Heading out on the starting leg of their “Masters of Horror” tour, the costumed metal acts Mudvayne and Sevendust, who have been ravaging clubs across the Midwest, stopped off in Mt. Clemens at the Emerald Theatre Sunday. “We’re really happy to be out here finally doing a tour with Sevendust, not to mention that 75 percent of the dates are sold out,” Mudvayne drummer Matt McDonough said.

Music Reviews
Mudvayne frontman Chad Gray performs at the Emerald Theatre Sunday. (TREVOR CAMPBELL/Daily)

High production values, numerous lighting rigs and an intricately decorated stage gave the tour a unique touch. “We’ve packed an arena-sized show into a more intimate setting,” McDonough said.

Both 10 Years and Bobaflex came off as filler in their roles as openers for the two main acts, and tended to drone on throughout their set. Repetitive chord progressions, mundane drum fills and bland vocals killed both bands’ stage tenacity.

Sevendust, a matured and well seasoned hard-rock group that is no stranger to touring, followed the two openers. The “Masters of Horror” tour was certainly going to be a test for the group, who recently had to replace one of their guitarists. Since bringing in rock veteran Sonny Mayo (formerly from Snot) the band has recorded a new album and is now on the road in an attempt to prove that their fire is burning just as ferociously as ever.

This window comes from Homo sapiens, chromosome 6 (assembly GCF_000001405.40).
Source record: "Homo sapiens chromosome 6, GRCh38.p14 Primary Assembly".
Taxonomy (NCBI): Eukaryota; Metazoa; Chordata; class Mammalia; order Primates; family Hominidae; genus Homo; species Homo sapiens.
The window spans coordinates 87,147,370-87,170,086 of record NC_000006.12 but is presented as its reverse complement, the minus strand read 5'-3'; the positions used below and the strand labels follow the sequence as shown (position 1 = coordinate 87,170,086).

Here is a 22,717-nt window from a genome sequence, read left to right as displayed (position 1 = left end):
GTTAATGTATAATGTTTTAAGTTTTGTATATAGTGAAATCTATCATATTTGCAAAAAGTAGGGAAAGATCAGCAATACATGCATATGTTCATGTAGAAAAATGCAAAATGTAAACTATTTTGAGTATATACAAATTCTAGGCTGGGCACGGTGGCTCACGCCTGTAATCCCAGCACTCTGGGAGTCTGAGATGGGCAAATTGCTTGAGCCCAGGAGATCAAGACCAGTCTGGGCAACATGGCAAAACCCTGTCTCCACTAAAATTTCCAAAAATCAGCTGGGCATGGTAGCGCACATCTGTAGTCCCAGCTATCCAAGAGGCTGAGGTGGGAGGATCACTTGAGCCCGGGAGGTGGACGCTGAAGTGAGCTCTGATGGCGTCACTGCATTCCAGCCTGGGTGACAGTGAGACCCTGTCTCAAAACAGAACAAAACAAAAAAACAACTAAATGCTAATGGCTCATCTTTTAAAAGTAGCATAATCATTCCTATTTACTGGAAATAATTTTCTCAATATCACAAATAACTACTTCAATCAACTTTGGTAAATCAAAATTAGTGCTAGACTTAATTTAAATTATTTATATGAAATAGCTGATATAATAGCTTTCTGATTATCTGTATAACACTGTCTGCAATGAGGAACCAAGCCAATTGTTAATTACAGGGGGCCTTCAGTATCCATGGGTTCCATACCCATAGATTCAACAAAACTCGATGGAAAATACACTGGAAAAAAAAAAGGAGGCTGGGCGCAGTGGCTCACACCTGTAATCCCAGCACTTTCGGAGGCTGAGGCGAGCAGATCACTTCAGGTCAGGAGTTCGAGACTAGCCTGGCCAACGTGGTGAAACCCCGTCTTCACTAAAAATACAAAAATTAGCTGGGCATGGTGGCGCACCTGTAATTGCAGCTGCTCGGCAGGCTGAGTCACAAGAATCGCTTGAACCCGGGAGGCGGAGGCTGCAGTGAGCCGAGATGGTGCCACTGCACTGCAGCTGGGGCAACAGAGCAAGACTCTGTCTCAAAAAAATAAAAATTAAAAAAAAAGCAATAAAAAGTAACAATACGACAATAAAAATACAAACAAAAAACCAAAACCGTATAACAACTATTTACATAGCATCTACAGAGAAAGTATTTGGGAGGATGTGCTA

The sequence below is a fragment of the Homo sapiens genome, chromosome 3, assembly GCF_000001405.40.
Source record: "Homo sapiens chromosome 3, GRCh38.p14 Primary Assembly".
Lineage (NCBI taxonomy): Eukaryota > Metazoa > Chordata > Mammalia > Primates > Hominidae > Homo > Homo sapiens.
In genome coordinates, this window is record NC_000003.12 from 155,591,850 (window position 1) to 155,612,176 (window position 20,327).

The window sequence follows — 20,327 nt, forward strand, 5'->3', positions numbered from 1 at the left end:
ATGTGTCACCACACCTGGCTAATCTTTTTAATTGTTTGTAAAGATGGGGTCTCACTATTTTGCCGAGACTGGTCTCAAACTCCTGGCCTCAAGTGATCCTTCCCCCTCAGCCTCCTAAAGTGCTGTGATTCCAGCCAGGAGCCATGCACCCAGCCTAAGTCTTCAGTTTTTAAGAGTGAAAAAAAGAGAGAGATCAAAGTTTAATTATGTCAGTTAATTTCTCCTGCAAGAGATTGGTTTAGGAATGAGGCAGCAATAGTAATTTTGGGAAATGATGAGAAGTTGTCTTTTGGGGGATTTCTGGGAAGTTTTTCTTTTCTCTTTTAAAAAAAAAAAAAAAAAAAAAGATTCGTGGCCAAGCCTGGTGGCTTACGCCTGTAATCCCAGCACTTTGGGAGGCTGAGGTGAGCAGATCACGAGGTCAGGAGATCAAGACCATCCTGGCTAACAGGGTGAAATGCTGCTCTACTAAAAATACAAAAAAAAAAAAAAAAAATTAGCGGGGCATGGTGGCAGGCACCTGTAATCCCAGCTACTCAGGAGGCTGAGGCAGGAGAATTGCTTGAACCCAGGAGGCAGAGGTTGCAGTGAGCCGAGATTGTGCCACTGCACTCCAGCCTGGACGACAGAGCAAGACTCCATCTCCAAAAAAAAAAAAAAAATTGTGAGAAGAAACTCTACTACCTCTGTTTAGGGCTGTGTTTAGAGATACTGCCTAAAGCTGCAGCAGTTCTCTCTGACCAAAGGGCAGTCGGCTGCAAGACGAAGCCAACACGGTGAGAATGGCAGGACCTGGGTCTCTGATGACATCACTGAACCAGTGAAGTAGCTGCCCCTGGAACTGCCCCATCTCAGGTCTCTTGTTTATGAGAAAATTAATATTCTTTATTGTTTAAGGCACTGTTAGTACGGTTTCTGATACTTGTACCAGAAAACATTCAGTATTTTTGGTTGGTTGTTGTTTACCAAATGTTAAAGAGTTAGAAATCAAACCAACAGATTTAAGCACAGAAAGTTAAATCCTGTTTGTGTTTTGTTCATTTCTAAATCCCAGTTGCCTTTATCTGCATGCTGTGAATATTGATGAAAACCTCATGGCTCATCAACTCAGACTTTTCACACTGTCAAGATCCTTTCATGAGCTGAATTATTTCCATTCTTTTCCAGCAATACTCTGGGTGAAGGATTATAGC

A commanding frontman, vocalist Lajon Witherspoon gives arguably one of the most fervent and devoted performances in hard rock. Although masked drummer Morgan Rose sits behind his towering drum kit, he still manages to draw the concertgoers’ attention providing viciously tempered back-up vocals to the quintet’s already maniacal stage presence. Songs such as “Denial and Black” further illuminated the band’s resounding performance.

Headliners Mudvayne came on to the stage with an explosively loud entrance. Singer Chad Gray rushed to the mic costumed in a gorilla suit and a face doused in fake blood, spotlights and strobes flashed the stage with downpours of bright light, making for what might be the most audacious stage backdrop ever to grace the Emerald Theatre.

Bassist Ryan Martinie galloped across the stage while still putting on an audibly impressive performance. He leapt across the stage wearing the bright-red cape he donned halfway through the set, and managed to pull off one of the more skillful slap-bass escapades in metal.

Packing in songs from their entire collection, the band showed its dynamic range and ever-evolving style; newer songs like “Happy?” show the group’s strength as a hard-rock band, whereas tracks such as closer “Dig” represent the band’s earlier, more experimental metal side.

Having a visually impressive, arena-sized light show filling a 1,500 capacity venue was a novel idea and it brought a unique vibe to an already enthralling rock show.

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